Congestive Heart Failure

Congestive Heart Failure

Is Congestive Heart Failure a Disability?

If you suffer from congestive heart failure, your focus should be on getting healthy — not on paying the bills. Many people do not realize that congestive heart failure disability benefits are available under either the Social Security Disability Insurance (SSDI) or Supplemental Security Income (SSI) program. If congestive heart failure has limited your mobility, caused you recurrent hospitalizations, or forced you to stop working, having income to fall back on such as Social Security disability benefits can improve your quality of life and give you the freedom to concentrate on your recovery instead of worrying about making ends meet.

About Congestive Heart Failure

Congestive heart failure is a form of heart disease that affects 5.1 million people in the United States. Congestive failure occurs when the muscles of the heart have weakened to the point where they can no longer pump through the aorta. There are two forms of congestive heart failure, which often overlap with each other: systolic failure occurs when the heart is unable to supply the rest of the body with enough blood; diastolic failure, on the other hand, is when the heart cannot accept all the blood that is being sent into it. In both cases, symptoms of heart failure can include breathing difficulties, shortness of breath, fatigue and more.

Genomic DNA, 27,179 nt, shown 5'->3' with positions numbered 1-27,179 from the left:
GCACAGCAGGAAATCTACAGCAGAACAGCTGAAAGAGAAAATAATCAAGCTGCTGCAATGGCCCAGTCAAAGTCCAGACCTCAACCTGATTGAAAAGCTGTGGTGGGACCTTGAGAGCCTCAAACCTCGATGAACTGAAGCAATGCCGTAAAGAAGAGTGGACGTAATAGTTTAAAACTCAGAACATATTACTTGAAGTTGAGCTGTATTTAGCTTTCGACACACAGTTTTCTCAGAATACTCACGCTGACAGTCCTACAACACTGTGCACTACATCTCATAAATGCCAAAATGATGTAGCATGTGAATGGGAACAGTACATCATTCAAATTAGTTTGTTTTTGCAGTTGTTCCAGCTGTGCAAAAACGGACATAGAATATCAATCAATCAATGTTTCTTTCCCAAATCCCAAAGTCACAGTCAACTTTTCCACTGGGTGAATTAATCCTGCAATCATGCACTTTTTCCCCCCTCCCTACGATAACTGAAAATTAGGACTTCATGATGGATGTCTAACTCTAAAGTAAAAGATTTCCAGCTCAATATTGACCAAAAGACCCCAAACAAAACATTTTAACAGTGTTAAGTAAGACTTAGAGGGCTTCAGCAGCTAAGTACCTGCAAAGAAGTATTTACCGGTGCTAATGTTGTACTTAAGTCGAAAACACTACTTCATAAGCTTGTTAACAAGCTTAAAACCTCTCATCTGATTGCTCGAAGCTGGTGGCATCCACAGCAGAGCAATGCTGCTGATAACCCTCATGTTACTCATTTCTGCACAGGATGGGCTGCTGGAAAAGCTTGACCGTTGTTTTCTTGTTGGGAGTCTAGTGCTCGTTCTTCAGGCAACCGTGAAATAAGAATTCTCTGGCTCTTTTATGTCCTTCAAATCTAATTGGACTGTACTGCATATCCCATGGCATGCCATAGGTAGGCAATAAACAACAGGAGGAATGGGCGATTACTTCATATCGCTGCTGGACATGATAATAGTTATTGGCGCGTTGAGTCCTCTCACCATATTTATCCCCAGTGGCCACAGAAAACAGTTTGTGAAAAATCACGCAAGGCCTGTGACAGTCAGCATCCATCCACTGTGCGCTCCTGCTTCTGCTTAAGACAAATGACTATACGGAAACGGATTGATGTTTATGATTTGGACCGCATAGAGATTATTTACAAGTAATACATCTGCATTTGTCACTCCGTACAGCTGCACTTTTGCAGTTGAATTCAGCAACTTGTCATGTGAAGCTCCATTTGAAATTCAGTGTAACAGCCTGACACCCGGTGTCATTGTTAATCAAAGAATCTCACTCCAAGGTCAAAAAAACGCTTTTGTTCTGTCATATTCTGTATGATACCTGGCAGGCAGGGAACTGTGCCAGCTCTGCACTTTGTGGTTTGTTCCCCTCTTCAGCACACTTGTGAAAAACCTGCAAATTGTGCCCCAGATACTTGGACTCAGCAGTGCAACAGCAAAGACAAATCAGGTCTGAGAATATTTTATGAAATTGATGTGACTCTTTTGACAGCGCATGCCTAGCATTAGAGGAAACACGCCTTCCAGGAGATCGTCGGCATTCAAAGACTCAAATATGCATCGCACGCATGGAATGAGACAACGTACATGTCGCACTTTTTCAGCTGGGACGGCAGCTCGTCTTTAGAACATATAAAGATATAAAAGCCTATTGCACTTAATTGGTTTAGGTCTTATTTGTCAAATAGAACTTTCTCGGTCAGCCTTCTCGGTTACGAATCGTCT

Congestive Heart Failure Disability

In order to qualify for disability due to congestive heart failure, you must be able to demonstrate that your condition:

  • is chronic — this can be done through medical documentation of a poor ejection fraction or imaging scan that is consistent with either a systolic or diastolic failure, and
  • has caused you considerable functional limitations — this may be demonstrated through an exercise stress test or, if testing is not possible, shown by a history of repeated hospitalizations due to heart failure or fluid retention.

Whether you apply under the SSD program, your eligibility will first be determined by the number of years you have worked and the amount you have paid into Social Security. To begin your application, contact the law office of Lisa M. Ritacco, a disability lawyer with over nine years of experience handling SSI and SSD claims. Ritacco and her team can go over your work history and your medical records to determine the best way to move forward with your claim.